Wednesday, August 31, 2011

Will Hickman Mills Maintain its Accreditation?

By Mary Kay Morrow
Hickman Mills Superintendent Dr. Marge Williams presented disappointing student performance news to a quiet board last Thursday evening.
Preliminary Annual Performance Report (APR) results show the district as having met just 5 of 14 standards by which the state evaluates school districts statewide.  
“That puts the district in Corrective Action - Level 3,” Dr. William said.
The Missouri Department of Elementary and Secondary Education (DESE) is expected to make its recommendation on the district’s accreditation this fall. Typically, accreditation is based on the district’s APR scores. According to DESE’s website, a K-12 district with a score of 5 on the APR would be listed as unaccredited.
School districts have until Sept. 2 to review and correct 2010-11 data that will be reflected in the final APRs, which will be posted by the Department on Sept. 16.  Dr. Williams told the board she expects the district will pick up points in graduation, attendance, and college placement standards when data is final next month.
“We believe that when the data is cleaned up, we will have eight points,” the superintendent told board members.
That would be an improvement of one point over last year’s final score of seven. The district must have a score of at least six to be provisionally accredited.
Having learned earlier this month that Hickman students missed Missouri Assessment Program, or MAP, math targets by 37.4% and communication arts targets by 43.5%, the superintendent told the board she believes student testing skills are an issue.
“Our young people lack the skills in how to take tests,” Dr. Williams said.
The APR (essentially a report card for each district) includes MAP results as well as things like graduation and attendance rates, ACT college test results, and college placement.
“APR is where the district receives its accreditation from the state,” Dr. Williams said.
Last year, DESE held off making a recommendation on Hickman Mills’ accreditation while the state worked with the district to make improvements in student achievement. 
“The state (has) agreed to work with us while we continued to show progress,” Dr. Williams explained.
The district did show some slight improvement in MAP scores. In Communication Arts, the district raised proficiency from 30.5% in 2010 to 32% in 2011. In Math, the district increased proficiency from 31.1% in 2010 to 35.1% in 2011. Both figures, however, were some 40% below the state’s targets.
On MAP tests, Burke and Symington Elementary Schools were bright spots, Burke having met both communication arts and math AYP targets, and Symington meeting the math benchmark.
Preliminary APR data shows the district met five state goals:
• MAP mathematics in grades 3-5
• Bonus MAP Achievement, or district growth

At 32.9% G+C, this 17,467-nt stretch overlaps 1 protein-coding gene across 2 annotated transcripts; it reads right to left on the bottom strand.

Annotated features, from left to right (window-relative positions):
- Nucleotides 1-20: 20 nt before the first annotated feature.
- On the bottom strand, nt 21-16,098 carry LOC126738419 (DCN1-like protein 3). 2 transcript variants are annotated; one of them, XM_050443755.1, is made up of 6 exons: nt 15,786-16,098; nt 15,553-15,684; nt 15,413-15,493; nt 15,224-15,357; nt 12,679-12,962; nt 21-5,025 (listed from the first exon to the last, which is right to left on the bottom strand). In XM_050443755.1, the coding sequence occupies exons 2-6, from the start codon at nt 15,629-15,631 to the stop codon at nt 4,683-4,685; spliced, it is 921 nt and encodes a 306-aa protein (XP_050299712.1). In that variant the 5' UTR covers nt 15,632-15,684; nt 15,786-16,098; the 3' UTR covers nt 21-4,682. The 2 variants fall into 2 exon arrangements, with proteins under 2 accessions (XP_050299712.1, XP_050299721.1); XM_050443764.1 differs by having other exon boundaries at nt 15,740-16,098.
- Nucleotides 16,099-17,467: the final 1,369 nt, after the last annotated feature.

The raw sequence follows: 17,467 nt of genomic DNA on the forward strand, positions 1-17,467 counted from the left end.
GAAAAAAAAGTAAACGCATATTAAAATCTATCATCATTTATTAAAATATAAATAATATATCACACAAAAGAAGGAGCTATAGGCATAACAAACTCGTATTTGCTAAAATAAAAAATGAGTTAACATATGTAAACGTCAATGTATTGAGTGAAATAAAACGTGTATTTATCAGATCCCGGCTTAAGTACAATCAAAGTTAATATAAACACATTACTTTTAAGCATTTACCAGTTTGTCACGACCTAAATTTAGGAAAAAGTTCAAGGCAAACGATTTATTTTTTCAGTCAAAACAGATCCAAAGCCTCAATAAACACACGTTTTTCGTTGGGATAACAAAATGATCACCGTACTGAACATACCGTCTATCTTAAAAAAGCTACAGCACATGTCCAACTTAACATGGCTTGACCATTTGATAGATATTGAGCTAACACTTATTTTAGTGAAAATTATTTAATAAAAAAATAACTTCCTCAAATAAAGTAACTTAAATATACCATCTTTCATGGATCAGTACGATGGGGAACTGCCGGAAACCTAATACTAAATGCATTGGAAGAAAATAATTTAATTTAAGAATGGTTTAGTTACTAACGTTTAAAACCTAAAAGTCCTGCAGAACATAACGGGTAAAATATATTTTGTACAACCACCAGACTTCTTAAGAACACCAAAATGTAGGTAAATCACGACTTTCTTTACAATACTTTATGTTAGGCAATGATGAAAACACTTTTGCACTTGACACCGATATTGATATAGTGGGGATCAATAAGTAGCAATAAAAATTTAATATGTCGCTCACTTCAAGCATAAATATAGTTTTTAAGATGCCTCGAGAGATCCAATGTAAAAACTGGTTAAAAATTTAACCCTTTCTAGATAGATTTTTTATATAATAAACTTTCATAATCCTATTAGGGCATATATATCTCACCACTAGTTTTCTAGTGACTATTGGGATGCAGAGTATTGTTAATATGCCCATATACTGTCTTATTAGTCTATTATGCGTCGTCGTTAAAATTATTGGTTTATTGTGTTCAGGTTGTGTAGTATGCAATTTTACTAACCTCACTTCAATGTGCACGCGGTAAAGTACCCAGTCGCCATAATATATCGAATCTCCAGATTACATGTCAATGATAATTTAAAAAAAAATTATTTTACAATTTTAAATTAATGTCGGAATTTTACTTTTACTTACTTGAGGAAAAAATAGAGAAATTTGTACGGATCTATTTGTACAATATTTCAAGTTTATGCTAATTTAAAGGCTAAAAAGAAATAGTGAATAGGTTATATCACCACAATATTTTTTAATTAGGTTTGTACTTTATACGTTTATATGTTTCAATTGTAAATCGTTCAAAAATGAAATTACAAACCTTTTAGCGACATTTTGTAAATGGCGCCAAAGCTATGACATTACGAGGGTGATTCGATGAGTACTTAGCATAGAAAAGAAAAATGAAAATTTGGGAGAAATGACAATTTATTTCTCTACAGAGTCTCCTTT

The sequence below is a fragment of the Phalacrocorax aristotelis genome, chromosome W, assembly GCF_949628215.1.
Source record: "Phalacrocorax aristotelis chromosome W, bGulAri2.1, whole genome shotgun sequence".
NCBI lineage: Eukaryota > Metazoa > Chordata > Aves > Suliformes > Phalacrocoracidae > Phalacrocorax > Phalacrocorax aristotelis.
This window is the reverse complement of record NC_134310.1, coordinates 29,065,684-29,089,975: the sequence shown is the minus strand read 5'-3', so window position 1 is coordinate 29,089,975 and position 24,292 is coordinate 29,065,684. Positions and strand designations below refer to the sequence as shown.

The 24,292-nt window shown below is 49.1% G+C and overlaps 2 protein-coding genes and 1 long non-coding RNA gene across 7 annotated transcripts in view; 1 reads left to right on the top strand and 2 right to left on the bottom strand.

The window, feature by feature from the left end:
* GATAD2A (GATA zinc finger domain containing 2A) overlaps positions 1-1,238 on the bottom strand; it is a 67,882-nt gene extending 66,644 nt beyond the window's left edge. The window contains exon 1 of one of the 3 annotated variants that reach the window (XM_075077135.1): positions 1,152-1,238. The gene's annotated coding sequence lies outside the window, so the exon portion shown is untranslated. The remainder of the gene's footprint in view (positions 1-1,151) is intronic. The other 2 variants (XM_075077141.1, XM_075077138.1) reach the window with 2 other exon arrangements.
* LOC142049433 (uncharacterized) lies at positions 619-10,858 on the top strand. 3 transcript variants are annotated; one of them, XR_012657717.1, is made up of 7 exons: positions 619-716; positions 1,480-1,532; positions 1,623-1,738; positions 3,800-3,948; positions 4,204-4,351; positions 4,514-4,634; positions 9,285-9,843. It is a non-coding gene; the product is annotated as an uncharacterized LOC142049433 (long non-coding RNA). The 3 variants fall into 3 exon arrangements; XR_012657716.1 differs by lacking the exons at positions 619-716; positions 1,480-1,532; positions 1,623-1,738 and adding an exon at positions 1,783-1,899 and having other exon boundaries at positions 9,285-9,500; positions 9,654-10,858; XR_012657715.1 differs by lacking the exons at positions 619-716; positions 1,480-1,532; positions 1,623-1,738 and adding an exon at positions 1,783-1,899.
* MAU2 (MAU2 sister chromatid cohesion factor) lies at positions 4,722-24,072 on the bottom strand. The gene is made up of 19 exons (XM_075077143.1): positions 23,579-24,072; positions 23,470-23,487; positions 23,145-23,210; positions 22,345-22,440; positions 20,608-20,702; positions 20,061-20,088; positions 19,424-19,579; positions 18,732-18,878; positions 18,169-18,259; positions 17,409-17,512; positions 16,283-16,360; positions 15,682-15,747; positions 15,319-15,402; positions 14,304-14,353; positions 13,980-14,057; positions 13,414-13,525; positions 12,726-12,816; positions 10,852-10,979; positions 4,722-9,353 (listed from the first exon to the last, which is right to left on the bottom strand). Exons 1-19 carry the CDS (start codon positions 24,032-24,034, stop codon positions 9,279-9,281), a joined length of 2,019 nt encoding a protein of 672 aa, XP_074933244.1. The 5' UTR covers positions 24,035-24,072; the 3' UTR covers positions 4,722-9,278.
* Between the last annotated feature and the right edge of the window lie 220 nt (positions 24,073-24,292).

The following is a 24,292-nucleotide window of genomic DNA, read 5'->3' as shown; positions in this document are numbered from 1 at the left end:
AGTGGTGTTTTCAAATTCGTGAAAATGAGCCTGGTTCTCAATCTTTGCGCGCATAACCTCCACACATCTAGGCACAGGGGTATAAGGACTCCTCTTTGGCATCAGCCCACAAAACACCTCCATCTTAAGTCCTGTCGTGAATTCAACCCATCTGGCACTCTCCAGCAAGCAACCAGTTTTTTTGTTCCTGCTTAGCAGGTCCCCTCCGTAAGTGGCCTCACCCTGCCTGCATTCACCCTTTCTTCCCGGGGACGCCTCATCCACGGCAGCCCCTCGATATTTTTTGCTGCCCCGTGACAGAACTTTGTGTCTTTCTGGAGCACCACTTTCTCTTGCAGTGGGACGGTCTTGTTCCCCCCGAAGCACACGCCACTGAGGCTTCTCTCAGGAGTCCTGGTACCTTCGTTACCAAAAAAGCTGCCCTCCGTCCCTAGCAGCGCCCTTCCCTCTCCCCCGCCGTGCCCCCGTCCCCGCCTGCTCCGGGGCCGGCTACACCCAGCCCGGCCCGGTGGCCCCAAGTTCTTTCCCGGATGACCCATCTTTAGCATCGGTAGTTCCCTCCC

• Advanced Course
• Career Ed Course
• Career Ed Placement
ACT scores, tests that measure high school graduates’ readiness for college, fell from 17 to 16.4 percent in Hickman Mills, while both the number and percent of graduates that scored at or above the national average improved.  There were roughly 70 fewer graduates in 2010 than in 2009, 350 vs. 422.
In addition to failing to meet Adequate Yearly Progress (AYP) targets on MAP tests, first round results show the district missed the mark on state benchmarks for graduation rates after having met them continually since 2005.
Attendance objectives were met.
Dr. Williams said the district has begun to take Level 3 corrective actions, has notified parents of performance results, and will host a fair with tutoring options available for parents.
According to state documents, the school improvement plan will be evaluated, updated and implemented and that parent involvement is an important component of the plan.
Hickman, in Level 3 since 2009, must notify parents of students in failing schools by letter that their school is in need of improvement and make them aware of the school choice options available to them.  The letter should outline how parents can request a transfer to another school.  The state further directs that classroom space and ease of transportation are not valid reasons for making schools unavailable to receive transfer students.
The only reasons choice may not be offered is that no other school with the same grade level is available in the district or no school with the same grade level is making AYP.  If either of these applies, parent letters must include an explanation as to why the district is unable to offer public school choice.
 “We will share additional information individually,” Dr. Williams concluded.
Board members asked no questions and made no comments.
Details are now available on the Missouri Department of Elementary and Secondary Education’s website at

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